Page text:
Overlapping these two cases is also the issue of possible drug abuse by both murderers. McKinney’s possible addiction to methamphetamine was widely discussed within the U.S. media, while in the case of Juan Jose Martinez it was the use of cocaine. In both cases it was argued whether these substances propelled the murderers to act in such a violent manner as to lead them to brutally kill their victims.
Martinez also confessed to police that while serving in jail for a domestic violence crime he was sexually abused by one of his inmates. In Anderson’s case, his upbringing was plagued with violence and alcoholism, while McKinney suffered serious addiction problems after the death of his mother. It is the murderer’s tumultuous pasts that also make these cases so similar.
Both Jorge Steven and Matt were portrayed as drug users. The fact that it was rumored that Jorge Steven engaged in prostitution generated a sense of moral confision and debate in the community. This issue adds even more complexity to the case.
In Matt's case, shortly after the savage beating, it was discovered that the boy was HIV positive and an acquaintance of Matt stated that he had expressed his desire to commit suicide.
All these elements turn both into events full of social questions and vague justifications of the killers’ behavior. They both raise doubts, also, amongst those who hold religious and moral points of view, which at times have more weight in our society than violence itself.
Gay Panic Defense
The "gay panic defense" is a legal defense that seeks to establish that the murderer had a lapse of insanity tied to a state of violence that led to perpetrate the attack. The genesis of this defense tactic stems from a weak psychiatric defense theory outlined by Dr. Edward J. Kempf in 1920.
The theory states that the perpetrator suffers from psychosis that generates brief hallucinations and violent reactions and accuses the victim of homosexual acts.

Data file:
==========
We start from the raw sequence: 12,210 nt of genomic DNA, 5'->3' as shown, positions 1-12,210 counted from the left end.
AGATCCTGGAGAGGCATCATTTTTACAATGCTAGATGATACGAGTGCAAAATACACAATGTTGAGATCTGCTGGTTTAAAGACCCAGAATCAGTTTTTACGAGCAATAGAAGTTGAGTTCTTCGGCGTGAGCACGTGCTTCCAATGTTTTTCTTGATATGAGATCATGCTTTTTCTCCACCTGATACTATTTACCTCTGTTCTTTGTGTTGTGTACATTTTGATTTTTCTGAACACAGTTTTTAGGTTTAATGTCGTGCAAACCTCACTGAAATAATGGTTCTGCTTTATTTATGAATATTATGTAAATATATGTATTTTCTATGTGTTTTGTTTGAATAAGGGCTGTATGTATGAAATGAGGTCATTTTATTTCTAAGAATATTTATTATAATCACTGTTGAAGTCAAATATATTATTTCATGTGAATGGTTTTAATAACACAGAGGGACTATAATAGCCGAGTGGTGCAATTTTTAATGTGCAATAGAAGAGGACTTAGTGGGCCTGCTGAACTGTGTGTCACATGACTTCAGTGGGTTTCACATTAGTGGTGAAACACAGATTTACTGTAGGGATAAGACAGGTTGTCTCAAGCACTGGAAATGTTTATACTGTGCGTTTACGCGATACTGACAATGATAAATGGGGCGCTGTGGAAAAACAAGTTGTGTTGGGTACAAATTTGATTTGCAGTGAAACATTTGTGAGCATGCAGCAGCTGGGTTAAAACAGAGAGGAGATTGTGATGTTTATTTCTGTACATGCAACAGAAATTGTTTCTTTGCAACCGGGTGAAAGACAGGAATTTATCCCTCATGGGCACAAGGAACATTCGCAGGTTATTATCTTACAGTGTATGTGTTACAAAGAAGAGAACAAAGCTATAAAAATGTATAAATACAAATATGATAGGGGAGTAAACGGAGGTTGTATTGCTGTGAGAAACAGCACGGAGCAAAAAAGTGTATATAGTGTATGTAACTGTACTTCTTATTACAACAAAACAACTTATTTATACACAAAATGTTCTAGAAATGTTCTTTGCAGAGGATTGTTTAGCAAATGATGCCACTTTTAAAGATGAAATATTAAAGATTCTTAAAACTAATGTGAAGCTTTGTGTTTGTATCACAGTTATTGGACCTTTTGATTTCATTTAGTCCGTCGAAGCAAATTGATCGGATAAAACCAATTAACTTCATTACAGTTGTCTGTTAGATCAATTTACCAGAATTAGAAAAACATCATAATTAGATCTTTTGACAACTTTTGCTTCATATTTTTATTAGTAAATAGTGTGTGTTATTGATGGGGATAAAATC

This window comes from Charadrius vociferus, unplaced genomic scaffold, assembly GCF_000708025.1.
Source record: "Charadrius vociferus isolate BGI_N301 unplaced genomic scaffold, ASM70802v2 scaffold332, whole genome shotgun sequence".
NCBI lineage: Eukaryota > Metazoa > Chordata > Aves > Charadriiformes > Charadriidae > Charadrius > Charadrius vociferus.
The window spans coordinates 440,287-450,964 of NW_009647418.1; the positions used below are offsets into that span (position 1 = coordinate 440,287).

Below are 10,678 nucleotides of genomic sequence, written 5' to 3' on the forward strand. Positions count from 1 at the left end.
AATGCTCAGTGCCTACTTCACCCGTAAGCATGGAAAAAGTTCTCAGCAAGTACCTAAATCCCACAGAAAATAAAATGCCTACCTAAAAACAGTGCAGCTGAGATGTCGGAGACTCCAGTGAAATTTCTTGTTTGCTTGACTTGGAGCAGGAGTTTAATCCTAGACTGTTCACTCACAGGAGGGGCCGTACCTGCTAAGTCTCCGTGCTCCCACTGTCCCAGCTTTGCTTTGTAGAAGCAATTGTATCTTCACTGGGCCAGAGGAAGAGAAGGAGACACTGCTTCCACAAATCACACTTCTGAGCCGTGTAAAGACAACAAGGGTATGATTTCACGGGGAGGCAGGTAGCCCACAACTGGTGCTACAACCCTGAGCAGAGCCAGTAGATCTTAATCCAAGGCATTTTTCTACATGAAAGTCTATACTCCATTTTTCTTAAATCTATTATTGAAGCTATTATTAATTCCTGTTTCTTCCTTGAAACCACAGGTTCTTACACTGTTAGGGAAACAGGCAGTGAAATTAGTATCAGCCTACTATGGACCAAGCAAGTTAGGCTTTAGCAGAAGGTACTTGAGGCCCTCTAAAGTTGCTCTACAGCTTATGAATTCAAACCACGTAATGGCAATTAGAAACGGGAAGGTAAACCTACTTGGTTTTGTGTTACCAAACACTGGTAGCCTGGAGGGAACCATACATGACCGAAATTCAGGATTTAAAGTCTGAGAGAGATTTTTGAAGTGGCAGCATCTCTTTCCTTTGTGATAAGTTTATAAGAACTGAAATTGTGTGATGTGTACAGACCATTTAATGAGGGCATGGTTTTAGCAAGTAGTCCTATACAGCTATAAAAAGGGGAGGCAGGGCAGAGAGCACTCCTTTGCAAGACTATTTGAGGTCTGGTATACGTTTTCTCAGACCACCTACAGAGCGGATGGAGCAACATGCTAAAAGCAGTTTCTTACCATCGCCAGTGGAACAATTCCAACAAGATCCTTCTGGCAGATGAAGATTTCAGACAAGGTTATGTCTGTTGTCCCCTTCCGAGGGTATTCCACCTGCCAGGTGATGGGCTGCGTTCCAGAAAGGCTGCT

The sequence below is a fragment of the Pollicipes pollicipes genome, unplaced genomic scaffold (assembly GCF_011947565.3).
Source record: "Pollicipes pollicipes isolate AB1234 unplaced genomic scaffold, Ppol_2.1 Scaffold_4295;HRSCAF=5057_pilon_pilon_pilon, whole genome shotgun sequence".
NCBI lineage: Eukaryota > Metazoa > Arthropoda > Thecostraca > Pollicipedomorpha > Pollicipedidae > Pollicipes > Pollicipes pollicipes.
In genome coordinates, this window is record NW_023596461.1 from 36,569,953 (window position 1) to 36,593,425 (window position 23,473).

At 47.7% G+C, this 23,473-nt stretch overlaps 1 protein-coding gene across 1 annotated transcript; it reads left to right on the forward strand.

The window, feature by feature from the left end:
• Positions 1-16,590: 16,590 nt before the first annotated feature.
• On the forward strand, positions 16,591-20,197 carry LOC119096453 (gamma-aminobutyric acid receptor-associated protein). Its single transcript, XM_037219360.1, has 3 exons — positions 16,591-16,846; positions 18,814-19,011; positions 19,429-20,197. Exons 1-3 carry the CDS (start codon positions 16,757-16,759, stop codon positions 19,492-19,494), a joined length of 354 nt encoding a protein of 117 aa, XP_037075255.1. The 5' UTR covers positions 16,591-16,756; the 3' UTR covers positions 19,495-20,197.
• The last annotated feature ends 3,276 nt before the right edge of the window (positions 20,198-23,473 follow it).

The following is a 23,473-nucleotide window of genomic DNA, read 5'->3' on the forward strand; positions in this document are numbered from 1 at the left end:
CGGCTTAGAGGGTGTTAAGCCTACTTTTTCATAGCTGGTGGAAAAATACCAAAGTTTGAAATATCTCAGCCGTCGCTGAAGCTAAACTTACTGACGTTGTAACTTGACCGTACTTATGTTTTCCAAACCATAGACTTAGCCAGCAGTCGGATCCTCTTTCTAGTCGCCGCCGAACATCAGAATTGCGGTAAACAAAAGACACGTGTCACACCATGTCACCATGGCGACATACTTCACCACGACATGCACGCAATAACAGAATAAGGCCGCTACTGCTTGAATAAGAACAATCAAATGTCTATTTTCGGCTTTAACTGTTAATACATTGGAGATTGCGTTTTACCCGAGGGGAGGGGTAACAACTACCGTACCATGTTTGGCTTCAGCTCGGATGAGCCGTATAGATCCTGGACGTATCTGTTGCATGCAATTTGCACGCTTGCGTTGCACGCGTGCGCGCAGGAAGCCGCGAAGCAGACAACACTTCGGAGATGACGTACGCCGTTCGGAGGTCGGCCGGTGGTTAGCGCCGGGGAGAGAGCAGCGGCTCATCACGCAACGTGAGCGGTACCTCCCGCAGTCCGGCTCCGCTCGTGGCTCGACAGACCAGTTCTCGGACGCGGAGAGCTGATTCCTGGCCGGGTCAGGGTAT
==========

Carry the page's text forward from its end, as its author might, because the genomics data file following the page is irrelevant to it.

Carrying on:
Notwithstanding, this defense has not been brought up in a homogeneous and solid manner in the various fora of the United States in which they have been raised.
Aaron McKinney raised this defense in court arguing that he beat Matt because Matt patted his thigh in the direction of his genitals, but the court rejected the argument.
In Martinez's case, his statements adhere to the same defense. The alleged murderer said the memory of the incident at the prison led him to perpetrate such a cruel act when he realized that Jorge Steven was a man and not a woman. It remains to be seen if defense lawyers will use the argument in local courts.
Despite the extensive overlap in the circumstances surrounding the cases and the moral and religious arguments that undermine the events, there has also been a positive side: the reaction of the press and the community to a crime of these dimensions. Both in the case of Matt as in Jorge Steven, media coverage has been intense, and the gay community in general has spilled over into expressions of repudiation of such crimes through demonstrations, marches and vigils.
In short, both the positives and negatives of the reactionary behavior that generated these sad but important events, help to give a homogeneous hue to the analysis in order to understand that the prejudice and public discussions are in fact very similar both communities.